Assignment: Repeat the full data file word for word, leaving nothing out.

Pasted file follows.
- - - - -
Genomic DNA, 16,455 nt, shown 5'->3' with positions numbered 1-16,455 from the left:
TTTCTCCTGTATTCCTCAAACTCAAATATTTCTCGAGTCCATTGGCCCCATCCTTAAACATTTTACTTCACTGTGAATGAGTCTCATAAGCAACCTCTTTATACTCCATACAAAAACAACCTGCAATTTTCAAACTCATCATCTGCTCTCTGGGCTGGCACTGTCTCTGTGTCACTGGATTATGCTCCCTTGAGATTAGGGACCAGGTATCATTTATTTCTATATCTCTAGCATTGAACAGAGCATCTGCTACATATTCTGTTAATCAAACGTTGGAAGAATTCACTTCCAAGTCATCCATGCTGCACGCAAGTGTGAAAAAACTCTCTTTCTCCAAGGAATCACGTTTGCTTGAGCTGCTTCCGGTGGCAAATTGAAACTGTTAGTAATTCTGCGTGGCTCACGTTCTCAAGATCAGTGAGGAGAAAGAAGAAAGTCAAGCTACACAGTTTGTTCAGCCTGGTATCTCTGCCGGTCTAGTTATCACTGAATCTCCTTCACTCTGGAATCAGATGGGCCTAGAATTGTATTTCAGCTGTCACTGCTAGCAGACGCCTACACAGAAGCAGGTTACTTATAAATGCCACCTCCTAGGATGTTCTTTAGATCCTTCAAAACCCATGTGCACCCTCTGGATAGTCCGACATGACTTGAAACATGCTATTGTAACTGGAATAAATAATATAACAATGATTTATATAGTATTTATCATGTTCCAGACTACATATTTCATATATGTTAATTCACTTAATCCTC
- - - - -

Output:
Genomic DNA, 16,455 nt, shown 5'->3' with positions numbered 1-16,455 from the left:
TTTCTCCTGTATTCCTCAAACTCAAATATTTCTCGAGTCCATTGGCCCCATCCTTAAACATTTTACTTCACTGTGAATGAGTCTCATAAGCAACCTCTTTATACTCCATACAAAAACAACCTGCAATTTTCAAACTCATCATCTGCTCTCTGGGCTGGCACTGTCTCTGTGTCACTGGATTATGCTCCCTTGAGATTAGGGACCAGGTATCATTTATTTCTATATCTCTAGCATTGAACAGAGCATCTGCTACATATTCTGTTAATCAAACGTTGGAAGAATTCACTTCCAAGTCATCCATGCTGCACGCAAGTGTGAAAAAACTCTCTTTCTCCAAGGAATCACGTTTGCTTGAGCTGCTTCCGGTGGCAAATTGAAACTGTTAGTAATTCTGCGTGGCTCACGTTCTCAAGATCAGTGAGGAGAAAGAAGAAAGTCAAGCTACACAGTTTGTTCAGCCTGGTATCTCTGCCGGTCTAGTTATCACTGAATCTCCTTCACTCTGGAATCAGATGGGCCTAGAATTGTATTTCAGCTGTCACTGCTAGCAGACGCCTACACAGAAGCAGGTTACTTATAAATGCCACCTCCTAGGATGTTCTTTAGATCCTTCAAAACCCATGTGCACCCTCTGGATAGTCCGACATGACTTGAAACATGCTATTGTAACTGGAATAAATAATATAACAATGATTTATATAGTATTTATCATGTTCCAGACTACATATTTCATATATGTTAATTCACTTAATCCTC